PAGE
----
Faith-based organisations unite voices in The Ecclesial Networks Alliance for Integral Ecology – CIDSE

Faith-based organisations unite voices in The Ecclesial Networks Alliance for Integral Ecology

Giving voice to the cry of the Earth, and the cry of the poor: a worldwide initiative connecting people from Latin America, Africa, Asia, Oceania, North America and Europe

From July 2 to 4 in Rome, 45 representatives from territorial ecclesial networks from around the world met at the Vatican’s San Calisto offices to reflect on the identity, vocation, and mission of the “Ecclesial Networks Alliance for Integral Ecology” (ENA). The gathering was hosted by the Dicastery for Promoting Integral Human Development, which supports but does not direct the work of the various territorial networks.

Territorial Ecclesial Networks

Over the past decade, networks have formed or are in the process of forming in different parts of the world, brought together to give voice to the cry of the earth in particular biomes or geographical regions, and to hear and respond to the needs of vulnerable communities, often Indigenous, in those places. The networks bring together faith-based grassroots movements and local churches grounded in Catholic social teaching, with the religious communities and church leadership serving that same mission. They are motivated by the desire to give voice to the peripheries, to engage in community discernment, and to care for and defend the life and dignity of peoples. Territorial ecclesial networks are seeking to foster a synodal church which journeys together with Indigenous and other marginalized peoples. The Spirit moves us towards action in the pursuit of justice and to address urgent environmental challenges.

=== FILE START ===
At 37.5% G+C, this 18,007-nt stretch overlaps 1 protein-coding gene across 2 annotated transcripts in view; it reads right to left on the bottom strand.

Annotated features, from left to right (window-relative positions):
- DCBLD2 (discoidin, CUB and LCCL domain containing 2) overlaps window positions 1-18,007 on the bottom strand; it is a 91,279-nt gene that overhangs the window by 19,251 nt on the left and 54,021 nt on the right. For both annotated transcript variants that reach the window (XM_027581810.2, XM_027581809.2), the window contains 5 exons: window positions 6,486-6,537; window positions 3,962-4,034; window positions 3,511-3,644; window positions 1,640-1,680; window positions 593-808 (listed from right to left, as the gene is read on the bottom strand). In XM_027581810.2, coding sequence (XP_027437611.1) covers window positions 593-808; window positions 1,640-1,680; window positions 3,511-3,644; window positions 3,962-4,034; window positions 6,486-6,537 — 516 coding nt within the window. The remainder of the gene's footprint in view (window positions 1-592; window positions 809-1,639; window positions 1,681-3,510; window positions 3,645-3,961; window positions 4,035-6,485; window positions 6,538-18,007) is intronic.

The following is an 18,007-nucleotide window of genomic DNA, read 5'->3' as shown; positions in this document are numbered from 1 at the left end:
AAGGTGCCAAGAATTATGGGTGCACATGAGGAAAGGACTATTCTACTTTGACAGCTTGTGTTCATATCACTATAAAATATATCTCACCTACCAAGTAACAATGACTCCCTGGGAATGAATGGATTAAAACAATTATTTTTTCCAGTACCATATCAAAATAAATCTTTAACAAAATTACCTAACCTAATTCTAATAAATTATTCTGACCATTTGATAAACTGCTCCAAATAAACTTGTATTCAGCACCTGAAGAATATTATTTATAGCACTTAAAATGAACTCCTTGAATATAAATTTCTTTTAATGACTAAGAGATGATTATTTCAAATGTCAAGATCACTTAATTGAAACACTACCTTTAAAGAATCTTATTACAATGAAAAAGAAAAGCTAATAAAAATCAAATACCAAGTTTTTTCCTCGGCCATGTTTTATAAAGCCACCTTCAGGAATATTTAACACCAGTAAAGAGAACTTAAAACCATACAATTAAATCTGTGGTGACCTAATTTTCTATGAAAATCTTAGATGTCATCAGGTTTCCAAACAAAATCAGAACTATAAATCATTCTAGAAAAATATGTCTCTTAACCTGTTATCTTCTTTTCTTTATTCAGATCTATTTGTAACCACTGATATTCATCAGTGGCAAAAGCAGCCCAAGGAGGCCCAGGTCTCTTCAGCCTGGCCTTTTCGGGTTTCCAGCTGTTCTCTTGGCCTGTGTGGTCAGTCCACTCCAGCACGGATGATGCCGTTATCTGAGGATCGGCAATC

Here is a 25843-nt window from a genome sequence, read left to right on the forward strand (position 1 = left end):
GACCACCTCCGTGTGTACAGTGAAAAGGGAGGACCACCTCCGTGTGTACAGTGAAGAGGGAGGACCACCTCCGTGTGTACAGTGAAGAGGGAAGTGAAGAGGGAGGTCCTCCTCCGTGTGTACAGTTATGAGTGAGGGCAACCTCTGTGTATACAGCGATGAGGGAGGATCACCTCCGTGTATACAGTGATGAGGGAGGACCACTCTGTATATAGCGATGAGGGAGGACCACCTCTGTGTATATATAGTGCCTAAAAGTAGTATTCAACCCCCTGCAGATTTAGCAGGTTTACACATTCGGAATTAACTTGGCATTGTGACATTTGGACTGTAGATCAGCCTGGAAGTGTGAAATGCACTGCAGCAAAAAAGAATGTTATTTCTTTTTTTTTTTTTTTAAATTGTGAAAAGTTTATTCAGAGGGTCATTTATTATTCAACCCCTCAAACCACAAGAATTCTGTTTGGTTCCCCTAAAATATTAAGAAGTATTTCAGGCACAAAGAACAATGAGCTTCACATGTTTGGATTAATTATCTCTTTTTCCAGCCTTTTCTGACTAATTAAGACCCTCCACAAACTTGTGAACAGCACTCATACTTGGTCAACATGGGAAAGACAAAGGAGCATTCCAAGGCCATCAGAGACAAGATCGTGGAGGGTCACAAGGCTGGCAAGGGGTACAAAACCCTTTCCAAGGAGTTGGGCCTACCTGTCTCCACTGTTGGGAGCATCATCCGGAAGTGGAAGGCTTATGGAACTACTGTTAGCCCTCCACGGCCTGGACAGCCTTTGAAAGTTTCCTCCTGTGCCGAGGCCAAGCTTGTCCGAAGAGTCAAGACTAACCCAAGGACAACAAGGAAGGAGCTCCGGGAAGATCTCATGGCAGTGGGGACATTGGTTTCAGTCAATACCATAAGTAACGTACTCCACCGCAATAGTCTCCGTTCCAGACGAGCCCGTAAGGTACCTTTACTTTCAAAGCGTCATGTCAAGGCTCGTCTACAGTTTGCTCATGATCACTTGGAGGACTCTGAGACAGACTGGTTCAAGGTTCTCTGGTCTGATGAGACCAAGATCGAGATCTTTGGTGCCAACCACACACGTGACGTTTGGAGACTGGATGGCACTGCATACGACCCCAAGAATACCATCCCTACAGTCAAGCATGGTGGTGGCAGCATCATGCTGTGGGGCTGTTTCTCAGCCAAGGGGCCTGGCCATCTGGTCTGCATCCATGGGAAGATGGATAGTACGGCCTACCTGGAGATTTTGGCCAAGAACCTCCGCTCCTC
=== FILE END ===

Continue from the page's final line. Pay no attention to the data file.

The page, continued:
Biome-based ecclesial networks that were represented at the meeting included the Pan-Amazon Ecclesial Network (REPAM); the Ecclesial Network of the Congo Basin (REBAC); the River Above Asia and Oceania Ecclesial Network (RAOEN); the Mesoamerican Ecclesial Network (REMAM); and the Red Ecclesial del Gran Chaco y Aquifero Guarani (REGCHAG). Other networks which share a common vision and mission include the International Family of Catholic Social Justice Organizations (CIDSE), the Laudato Si’ Action Platform (LSAP) and the European Laudato Si’ Alliance (ELSiA). The territorial networks are at various stages of development, and the gathering in Rome also included representatives from North America committed to a common vision.

Credit: Rebac.

ENA: The Ecclesial Networks Alliance for Integral Ecology